Questions from the Committee to the US
Embassy on US policy with respect to the war against terrorism
US POLICY AND
1. Does the United States claim what Richard
Haass described recently
as "a right of preventative self-defence" against states
which harbour and arm terrorists? If it is contended that the
US has a right in international law to preventive self-defence,
please set out in extenso the legal bases for the exercise
of such a right. What limitations, in the Administration's judgement,
are to be set on its exercise?
2. Some analysts have suggested that US
commercial interests and private citizens overseas may become
targets of action by Al Qaida. What can the United States do to
protect these interests and individuals from attacks by terrorists?
To what extent would the US be prepared to extend such protection
to the commercial and private interests of its coalition partners
if they too were threatened?
3. Do the existing Security Council resolutions
authorise military action against Iraq if Saddam refuses to allow
weapons inspectors to return unimpeded?
If the US were to use existing Security Council
resolutions to provide legal cover for military action against
Iraq, which specific resolutions would apply?
If it were contended that existing UN Security
Council resolutions do not provide sufficient legal authority
for military action against Iraq, would the US seek an additional
resolution before taking such military action?
4. What must Saddam Hussein do to avoid
US military action against his regime? Do the US and the UN share
an understanding of acceptable terms for the return of UN weapons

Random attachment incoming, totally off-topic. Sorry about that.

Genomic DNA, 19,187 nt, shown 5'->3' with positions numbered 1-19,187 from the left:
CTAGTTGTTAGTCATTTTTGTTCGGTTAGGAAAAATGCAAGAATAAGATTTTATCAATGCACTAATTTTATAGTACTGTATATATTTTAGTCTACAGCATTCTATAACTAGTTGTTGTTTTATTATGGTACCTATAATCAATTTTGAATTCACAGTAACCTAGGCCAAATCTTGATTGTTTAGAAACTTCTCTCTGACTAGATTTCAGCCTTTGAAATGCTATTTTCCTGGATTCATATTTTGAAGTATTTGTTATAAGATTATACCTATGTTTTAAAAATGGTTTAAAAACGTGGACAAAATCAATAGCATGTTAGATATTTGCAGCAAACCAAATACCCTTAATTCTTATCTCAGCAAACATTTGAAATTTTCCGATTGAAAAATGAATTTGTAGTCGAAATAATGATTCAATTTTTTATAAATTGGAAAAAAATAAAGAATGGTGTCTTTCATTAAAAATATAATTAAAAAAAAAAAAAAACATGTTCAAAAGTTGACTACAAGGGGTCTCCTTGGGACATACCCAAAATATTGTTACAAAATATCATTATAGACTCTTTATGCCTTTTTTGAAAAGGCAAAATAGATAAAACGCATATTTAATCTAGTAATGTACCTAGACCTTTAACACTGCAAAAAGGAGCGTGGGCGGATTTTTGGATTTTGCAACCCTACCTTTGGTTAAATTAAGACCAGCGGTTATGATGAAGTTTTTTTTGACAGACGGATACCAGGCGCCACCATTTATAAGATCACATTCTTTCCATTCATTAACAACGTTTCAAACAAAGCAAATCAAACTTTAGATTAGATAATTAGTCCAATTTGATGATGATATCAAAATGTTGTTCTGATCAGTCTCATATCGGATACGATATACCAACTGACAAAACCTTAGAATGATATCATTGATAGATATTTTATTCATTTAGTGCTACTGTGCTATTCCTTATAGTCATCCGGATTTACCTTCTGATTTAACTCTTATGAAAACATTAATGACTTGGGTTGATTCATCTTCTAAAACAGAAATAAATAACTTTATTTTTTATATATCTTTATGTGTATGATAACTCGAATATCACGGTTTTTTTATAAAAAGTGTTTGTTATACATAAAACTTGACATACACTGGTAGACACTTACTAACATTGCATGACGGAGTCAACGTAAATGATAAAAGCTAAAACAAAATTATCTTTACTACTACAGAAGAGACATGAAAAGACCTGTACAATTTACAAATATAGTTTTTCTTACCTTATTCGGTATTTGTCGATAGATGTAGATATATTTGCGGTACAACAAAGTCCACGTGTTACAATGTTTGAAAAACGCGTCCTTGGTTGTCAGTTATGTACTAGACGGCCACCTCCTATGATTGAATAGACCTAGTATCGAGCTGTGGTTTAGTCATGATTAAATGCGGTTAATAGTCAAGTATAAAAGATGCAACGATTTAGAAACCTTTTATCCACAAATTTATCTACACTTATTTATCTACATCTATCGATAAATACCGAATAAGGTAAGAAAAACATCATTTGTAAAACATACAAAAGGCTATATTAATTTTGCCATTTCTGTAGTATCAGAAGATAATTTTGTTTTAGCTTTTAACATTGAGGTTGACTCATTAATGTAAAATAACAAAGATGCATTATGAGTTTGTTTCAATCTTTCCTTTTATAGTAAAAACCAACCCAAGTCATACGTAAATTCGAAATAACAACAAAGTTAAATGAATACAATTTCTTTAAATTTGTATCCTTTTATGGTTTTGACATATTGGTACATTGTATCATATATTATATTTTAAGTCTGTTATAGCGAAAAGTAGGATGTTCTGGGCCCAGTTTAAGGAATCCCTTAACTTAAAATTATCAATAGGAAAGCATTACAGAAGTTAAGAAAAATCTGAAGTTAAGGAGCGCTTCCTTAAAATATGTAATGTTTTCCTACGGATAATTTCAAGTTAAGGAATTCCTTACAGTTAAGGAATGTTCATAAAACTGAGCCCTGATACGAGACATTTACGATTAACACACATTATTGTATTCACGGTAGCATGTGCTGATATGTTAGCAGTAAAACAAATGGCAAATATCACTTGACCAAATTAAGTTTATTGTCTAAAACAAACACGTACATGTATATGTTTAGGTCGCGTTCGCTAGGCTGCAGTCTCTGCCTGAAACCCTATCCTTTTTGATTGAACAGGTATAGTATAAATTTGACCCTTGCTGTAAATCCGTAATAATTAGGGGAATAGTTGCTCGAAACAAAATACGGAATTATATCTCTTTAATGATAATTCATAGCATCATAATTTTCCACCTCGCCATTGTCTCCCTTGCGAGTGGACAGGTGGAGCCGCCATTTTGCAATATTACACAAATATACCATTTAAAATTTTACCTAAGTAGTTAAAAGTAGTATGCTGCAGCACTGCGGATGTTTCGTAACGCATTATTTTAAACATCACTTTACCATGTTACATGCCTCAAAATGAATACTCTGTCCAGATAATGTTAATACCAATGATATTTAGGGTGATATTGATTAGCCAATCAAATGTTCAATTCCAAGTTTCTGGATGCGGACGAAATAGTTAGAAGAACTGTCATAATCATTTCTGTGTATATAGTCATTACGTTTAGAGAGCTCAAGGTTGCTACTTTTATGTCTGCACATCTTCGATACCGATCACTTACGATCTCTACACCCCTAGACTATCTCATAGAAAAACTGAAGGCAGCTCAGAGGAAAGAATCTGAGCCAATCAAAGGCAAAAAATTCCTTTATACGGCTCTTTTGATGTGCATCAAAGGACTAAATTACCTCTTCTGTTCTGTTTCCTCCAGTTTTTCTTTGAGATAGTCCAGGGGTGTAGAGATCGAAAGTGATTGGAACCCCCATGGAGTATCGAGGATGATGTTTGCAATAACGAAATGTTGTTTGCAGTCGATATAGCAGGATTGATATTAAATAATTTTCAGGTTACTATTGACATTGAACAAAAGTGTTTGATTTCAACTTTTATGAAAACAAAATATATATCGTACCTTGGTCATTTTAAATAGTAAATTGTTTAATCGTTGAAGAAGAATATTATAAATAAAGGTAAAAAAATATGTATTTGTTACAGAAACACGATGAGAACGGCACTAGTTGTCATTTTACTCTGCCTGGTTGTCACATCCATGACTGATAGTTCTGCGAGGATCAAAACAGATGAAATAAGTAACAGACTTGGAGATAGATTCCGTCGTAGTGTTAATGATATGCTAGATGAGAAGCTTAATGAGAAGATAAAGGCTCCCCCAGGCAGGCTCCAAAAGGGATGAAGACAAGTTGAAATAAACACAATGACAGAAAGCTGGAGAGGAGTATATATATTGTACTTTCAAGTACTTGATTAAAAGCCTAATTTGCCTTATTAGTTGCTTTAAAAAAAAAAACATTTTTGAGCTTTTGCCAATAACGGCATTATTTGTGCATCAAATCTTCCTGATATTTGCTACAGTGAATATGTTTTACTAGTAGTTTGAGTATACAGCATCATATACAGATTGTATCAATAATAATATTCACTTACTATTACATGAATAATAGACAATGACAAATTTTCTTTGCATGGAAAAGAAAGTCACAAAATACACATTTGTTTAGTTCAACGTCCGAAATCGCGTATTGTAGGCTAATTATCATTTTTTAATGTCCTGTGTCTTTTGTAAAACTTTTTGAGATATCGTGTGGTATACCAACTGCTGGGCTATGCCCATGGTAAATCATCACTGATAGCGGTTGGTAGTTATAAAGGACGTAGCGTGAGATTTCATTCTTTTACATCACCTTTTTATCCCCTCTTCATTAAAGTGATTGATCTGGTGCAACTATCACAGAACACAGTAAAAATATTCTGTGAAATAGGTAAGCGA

inspectors to Iraq? If the Iraqi regime and the UN were to reach
an agreement over the return of weapons inspectors, would that
satisfy the objectives of the US Administration with respect to
5. Does the United States have compelling
evidence linking the Iraqi regime with Al Qaida? If so, what is
the nature of that evidence?
6. What, in the US Administration's understanding,
is the definition in international law of "unlawful combatant"?
Does the Administration distinguish between fighters for Al Qaida
and fighters for the Taliban, and accord different status to each?
7. The Committee has heard assertions that
every person who has joined Al Qaida is criminal, because Al Qaida's
purpose is to commit "war crimes." However, it appears
that, given Al Qaida's loose, informal structure, it is difficult
to prove that detainees are "members" of the organisation
and therefore to prosecute them. How does the United States expect
to prove that the "unlawful combatants" currently being
held at Guanta«namo Bay are criminals?
8. For how long will "unlawful combatants"
be detained at Guanta«namo Bay? Under what circumstances
might they be released or returned to their home countries? What
assurances would be sought from the combatants' home countries
as to their treatment before their repatriation?
9. When, and under what circumstances, will
the US return the five British citizens currently being detained